<p dir="ltr">Naomi Girdler graduated from Plymouth College of Art in 2013 after studying <a href="">BA (Hons) Graphic Communication</a>. Since graduating, Naomi has collaborated within the creative community in the city, playing bass and singing in local bands Worried Shoes, Caracals and Aches, while working in publishing, eventually returning to the college in 2019 to work in press and communications. Naomi’s expertise in music and sound design led to her contribution for the project, an immersive soundwork comprising female voices, breath and physical sounds, with no instrumentation involved.</p> <p dir="ltr">Naomi said, “Creating the score for ‘A Cake of Painted Tin’ was a life-changing experience for me. Being able to channel years and generations of trauma, oppression, mental health struggles and psychosis into vocalisations and sounds was an incredible cathartic and healing experience.”</p> <p dir="ltr">“My paternal grandmother was hospitalized with mental illness in the 1960’s at Fair Mile Hospital in Berkshire, and despite the 40 year difference between Antonia White’s incarceration and my grandmother’s, I know that they would have experienced something very similar. Being able to channel my grandmother’s lived experience and my own encounters with mental health felt very validating and working with Katy has been inspiring and affirming in so many ways.”<br /></p>
At least I didn’t have my baby | in a mental hospital | I chipped my tooth | on the thin lip of a pint | glass, not the wet tile | floor of a mental hospital washroom | in the 1920s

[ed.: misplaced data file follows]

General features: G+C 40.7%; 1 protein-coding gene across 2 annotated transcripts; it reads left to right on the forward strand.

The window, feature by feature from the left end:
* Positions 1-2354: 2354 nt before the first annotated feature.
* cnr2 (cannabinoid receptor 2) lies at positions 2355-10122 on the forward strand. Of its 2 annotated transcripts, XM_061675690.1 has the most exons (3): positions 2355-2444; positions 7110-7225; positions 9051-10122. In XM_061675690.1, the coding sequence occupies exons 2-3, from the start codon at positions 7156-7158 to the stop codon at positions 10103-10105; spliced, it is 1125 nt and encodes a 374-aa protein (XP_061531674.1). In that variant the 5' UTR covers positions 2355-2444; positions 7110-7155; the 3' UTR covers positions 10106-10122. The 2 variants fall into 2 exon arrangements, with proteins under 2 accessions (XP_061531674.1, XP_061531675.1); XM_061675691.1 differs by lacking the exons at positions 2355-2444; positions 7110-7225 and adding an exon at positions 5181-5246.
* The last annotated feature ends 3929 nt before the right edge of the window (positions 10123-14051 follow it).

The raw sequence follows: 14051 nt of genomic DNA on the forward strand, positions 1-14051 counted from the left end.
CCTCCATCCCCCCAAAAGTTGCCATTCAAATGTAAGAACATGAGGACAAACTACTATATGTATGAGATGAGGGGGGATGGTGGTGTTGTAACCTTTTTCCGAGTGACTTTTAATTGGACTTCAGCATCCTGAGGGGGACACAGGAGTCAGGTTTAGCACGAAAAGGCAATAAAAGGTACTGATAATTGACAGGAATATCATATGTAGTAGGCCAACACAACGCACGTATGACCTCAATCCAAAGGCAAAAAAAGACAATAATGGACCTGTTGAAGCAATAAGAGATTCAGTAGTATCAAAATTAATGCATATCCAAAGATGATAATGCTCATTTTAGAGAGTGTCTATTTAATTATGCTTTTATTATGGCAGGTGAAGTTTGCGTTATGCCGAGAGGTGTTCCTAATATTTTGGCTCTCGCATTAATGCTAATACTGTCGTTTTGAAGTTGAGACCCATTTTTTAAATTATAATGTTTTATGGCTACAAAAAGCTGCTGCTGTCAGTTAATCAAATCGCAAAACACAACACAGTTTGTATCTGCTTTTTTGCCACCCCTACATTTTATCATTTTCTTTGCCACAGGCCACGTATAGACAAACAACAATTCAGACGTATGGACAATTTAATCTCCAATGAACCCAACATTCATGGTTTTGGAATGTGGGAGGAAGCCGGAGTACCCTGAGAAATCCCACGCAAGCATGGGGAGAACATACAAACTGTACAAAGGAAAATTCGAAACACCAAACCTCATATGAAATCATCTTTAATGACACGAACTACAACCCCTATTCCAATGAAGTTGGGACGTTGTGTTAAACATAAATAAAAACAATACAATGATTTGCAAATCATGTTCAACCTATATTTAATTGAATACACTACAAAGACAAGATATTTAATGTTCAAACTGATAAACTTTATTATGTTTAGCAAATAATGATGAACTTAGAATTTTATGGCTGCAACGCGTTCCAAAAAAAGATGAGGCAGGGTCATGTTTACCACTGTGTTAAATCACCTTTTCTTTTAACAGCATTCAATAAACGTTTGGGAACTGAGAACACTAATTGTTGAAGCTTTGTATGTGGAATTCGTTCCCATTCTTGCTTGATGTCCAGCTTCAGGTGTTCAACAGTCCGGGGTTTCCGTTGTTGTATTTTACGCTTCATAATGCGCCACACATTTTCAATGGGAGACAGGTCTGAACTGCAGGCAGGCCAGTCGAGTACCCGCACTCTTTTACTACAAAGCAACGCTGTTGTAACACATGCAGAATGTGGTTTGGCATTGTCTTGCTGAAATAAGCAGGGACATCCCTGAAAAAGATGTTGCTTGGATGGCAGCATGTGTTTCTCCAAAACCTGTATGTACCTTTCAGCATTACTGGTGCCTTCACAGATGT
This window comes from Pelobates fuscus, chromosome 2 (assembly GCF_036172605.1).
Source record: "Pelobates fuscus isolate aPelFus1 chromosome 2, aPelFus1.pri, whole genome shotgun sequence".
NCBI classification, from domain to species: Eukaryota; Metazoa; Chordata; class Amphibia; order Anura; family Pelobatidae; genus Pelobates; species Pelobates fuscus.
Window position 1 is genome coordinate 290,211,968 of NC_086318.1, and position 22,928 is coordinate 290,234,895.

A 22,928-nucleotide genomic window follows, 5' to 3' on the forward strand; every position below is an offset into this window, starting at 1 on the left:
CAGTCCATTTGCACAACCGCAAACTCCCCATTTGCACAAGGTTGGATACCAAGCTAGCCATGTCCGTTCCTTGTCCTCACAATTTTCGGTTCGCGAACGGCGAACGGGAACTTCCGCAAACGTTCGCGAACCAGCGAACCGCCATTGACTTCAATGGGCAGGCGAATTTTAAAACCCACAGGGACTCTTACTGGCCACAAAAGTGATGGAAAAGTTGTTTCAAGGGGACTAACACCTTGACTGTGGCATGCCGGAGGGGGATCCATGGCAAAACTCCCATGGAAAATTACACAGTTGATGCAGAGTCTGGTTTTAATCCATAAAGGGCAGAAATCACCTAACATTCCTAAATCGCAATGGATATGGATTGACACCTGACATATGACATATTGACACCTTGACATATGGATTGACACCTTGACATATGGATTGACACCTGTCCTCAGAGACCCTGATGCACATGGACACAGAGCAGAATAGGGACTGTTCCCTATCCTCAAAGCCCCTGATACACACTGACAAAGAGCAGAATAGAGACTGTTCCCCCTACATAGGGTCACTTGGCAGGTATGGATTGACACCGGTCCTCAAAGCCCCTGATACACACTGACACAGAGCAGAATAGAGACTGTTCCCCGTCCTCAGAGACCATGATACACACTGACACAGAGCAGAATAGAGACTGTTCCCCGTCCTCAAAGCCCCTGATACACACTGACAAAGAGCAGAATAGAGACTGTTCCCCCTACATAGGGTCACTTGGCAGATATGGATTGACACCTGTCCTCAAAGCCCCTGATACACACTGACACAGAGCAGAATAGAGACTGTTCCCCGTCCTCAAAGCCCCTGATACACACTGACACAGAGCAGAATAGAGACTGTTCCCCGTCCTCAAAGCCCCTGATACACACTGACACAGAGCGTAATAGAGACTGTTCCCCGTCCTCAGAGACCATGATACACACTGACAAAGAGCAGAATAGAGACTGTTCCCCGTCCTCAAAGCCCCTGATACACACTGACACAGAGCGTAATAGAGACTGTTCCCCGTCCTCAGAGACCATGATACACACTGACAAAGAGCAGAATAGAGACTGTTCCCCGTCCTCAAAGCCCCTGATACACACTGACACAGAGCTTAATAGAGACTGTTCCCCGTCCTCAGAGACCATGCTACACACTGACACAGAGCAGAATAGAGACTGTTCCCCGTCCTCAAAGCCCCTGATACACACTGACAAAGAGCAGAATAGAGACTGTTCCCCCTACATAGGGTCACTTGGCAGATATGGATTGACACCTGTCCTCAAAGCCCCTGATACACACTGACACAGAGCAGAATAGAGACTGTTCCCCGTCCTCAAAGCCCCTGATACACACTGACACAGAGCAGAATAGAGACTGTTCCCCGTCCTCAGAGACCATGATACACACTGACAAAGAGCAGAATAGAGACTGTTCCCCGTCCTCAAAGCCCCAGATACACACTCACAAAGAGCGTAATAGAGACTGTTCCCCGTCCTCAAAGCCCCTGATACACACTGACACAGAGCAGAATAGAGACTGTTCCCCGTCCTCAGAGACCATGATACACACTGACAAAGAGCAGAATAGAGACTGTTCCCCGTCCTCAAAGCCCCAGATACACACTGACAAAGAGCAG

An excerpt from Rachel Gippetti’s poem, ‘Changing the Subject to Antonia White’
<p dir="ltr">Rachel Gippetti, Learning Development Manager at Plymouth College of Art also contributed to the project. Rachel, who’s worked at the college for over six years, is also a writer whose work has appeared in publications in the UK and USA. Her debut poetry chapbook ‘Birthright’ was published by Eyewear Publishing in 2016 and she is featured in the anthology ‘Called to the Edge’, published by Crafty Little Press in 2019. Rachel is also the author of several children’s books and from 2013 to 2017, she ran the literary event ‘Lit’, an open mic for poetry, prose and performance with featured guest readers and performers as well as visual artists. Rachel provided a creative literary response to Katy’s project with her poem, ‘Changing the Subject to Antonia White’.</p> <p dir="ltr">Rachel said, “Katy's invitation to be part of ‘A Cake of Painted Tin’ came while I was on maternity leave in the depths of one COVID lockdown or another. Our conversations and experimentations acted as small, vital portals into a space/place where I could reconnect with my identity outside of the immediate needs of motherhood and engage with my love for and curiosity around writing, language and human experience. We didn't overthink our collaboration and it felt like being seated at a table in the middle of a desert, with plate after plate of delicious and unexpected cuisine being brought to me. It was a very welcome and nourishing experience.”<br /></p>
Cake Of Painted Tin Screens

'A Cake of Painted Tin' is showing at Studio KIND until 27 November

<p dir="ltr">On November 18, <a href="" target="_blank" rel="noreferrer noopener">Plymouth Arts Cinema</a> will host Katy, alongside contributors, alumni and curator Lucy Rollins to present the moving image and sound work of the exhibition. As well as a panel discussion, the audience will also get the opportunity to ask questions. <br /><br />Katy, Lucy Rollins and the collaborators of the project will also be hosting a virtual panel discussion via Zoom, on Thursday December 2, from 7pm until 8pm. <a href="" target="_blank" rel="noreferrer noopener">Book your ticket via Eventbrite.</a></p> <p dir="ltr">See the exhibition ‘A Cake of Painted Tin’ until November 27 at Studio KIND in Braunton, North Devon, open Wednesday to Saturday 12.30pm until 5.30pm.<br /></p>